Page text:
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A. G. Alzaga Fernandez, J. Lee, M. Christianson; Minor Trauma, Major Bilateral Sub-Periosteal Orbital Hematomas. Invest. Ophthalmol. Vis. Sci. 2010;51(13):6313.
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To report a case of bilateral superior sub-periosteal orbital hematomas with compressive optic neuropathy after minor trauma with complete resolution after drainage.
A 31-year-old apparently healthy Caucasian woman presented three days after an episode of dizziness leading to a fall, complaining of progressive bilateral proptosis. She denied hitting her head and no physical evidence of ecchymosis or edema pointed to head injury. Exam revealed downward displacement of the globes, bilateral eyelid edema, decreased vision and ophthalmoplegia. Visual acuity at near was equivalent to 20/400 in both eyes. Pupils were equal and normally reactive to light with no afferent pupillary defect. Severe bilateral eyelid edema and conjunctival chemosis were present. Fundus exam was normal. A contrast CT scan of the orbits demonstrated bilateral superior orbital masses. Over the course of 12 hours, visual acuity deteriorated to count fingers at one foot in both eyes and the pupils became unresponsive to light. The patient underwent emergency bilateral transseptal anterior orbitotomies, with exploration and drainage of the sub-periosteal masses. Evacuation of blood clots resulted in decompression of the orbits. Her visual acuity, pupillary function, extraocular motility and color vision improved immediately after the procedure. At one-month follow-up examination, visual acuity had improved to 20/30 in both eyes, motility was full, and pupillary light reflexes and confrontation visual fields were normal. The eyelid edema and chemosis had resolved completely.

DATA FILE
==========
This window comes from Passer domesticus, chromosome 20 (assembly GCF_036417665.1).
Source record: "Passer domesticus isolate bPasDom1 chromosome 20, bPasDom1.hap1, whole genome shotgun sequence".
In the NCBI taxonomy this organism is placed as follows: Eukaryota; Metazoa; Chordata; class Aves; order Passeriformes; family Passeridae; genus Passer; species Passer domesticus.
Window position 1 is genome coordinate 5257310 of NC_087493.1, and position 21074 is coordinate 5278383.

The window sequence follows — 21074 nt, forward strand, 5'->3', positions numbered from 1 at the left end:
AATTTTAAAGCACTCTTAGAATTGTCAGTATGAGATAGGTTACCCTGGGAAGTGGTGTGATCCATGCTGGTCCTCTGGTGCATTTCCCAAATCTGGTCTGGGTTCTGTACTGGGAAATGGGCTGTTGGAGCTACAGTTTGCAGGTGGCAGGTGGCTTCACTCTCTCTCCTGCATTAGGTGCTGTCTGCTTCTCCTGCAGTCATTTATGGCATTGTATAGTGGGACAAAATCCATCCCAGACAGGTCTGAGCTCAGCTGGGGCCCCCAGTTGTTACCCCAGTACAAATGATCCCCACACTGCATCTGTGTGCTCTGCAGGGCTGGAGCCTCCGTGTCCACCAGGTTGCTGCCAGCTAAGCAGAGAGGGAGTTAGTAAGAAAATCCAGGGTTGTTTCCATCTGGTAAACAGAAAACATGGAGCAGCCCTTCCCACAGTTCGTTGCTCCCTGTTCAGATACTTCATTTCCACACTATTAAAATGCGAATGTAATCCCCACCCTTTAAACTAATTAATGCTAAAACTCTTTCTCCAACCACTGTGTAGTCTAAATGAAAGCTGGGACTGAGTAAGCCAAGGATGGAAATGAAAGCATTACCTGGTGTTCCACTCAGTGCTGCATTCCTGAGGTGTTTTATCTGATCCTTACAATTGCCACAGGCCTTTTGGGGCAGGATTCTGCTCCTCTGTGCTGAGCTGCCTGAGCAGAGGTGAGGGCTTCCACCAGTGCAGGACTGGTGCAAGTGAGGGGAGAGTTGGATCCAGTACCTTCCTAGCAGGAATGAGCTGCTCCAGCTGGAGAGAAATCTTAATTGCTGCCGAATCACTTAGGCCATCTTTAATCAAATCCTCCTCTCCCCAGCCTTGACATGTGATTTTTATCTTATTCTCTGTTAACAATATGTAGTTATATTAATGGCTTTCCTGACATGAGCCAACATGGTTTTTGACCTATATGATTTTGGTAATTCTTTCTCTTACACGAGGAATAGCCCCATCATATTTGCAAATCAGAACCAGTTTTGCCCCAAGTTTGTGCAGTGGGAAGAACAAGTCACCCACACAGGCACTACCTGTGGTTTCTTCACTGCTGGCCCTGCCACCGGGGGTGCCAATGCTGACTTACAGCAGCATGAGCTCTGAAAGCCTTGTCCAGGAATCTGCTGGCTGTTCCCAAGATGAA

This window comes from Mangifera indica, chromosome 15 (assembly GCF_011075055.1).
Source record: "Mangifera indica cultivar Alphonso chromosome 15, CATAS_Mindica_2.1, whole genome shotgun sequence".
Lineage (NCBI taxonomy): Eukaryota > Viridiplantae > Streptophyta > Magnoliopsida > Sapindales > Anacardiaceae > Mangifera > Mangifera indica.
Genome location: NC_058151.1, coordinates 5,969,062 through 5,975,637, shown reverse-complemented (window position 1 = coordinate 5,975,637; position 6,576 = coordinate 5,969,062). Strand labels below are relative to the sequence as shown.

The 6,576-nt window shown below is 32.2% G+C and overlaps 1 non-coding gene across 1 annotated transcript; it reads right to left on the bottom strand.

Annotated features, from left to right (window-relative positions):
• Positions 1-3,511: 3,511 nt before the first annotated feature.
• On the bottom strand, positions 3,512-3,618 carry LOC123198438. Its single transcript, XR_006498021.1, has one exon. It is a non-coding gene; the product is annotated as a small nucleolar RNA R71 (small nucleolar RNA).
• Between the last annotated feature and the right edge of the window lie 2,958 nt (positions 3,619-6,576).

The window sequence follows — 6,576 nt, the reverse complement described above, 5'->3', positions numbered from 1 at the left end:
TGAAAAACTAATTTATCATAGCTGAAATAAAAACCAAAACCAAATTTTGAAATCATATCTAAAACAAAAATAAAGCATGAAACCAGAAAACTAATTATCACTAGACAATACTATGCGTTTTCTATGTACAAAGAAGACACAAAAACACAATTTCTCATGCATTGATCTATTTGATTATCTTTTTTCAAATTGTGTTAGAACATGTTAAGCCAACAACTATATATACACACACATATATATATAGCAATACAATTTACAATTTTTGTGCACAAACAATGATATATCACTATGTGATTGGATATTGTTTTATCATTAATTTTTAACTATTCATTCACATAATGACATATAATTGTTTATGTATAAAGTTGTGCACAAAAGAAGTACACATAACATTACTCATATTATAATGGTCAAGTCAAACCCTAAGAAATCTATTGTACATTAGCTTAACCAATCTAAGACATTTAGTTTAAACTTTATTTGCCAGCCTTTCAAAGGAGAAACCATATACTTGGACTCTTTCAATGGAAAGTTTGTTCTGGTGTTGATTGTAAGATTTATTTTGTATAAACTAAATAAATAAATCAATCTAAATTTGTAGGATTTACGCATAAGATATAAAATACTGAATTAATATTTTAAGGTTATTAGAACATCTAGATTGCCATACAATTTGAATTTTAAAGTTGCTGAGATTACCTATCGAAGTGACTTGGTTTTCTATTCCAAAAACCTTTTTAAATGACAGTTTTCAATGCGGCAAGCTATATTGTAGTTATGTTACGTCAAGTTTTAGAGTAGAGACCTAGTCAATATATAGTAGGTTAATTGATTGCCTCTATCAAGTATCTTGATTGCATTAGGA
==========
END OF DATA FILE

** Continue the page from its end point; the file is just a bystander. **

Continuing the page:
Reports of sub-periosteal orbital hematomas are rare in the ophthalmology and radiology literature. Bilateral cases are even less common. Most cases of sub-periosteal orbital hematoma occur in association with direct orbital trauma, endoscopic sinus surgery, coagulopathy, paranasal sinusitis or venous congestion. Our case is unique in that bilateral vision-threatening, sub-periosteal orbital hematomas occurred after apparently minor trauma with no external evidence of injury and no coagulopathy.
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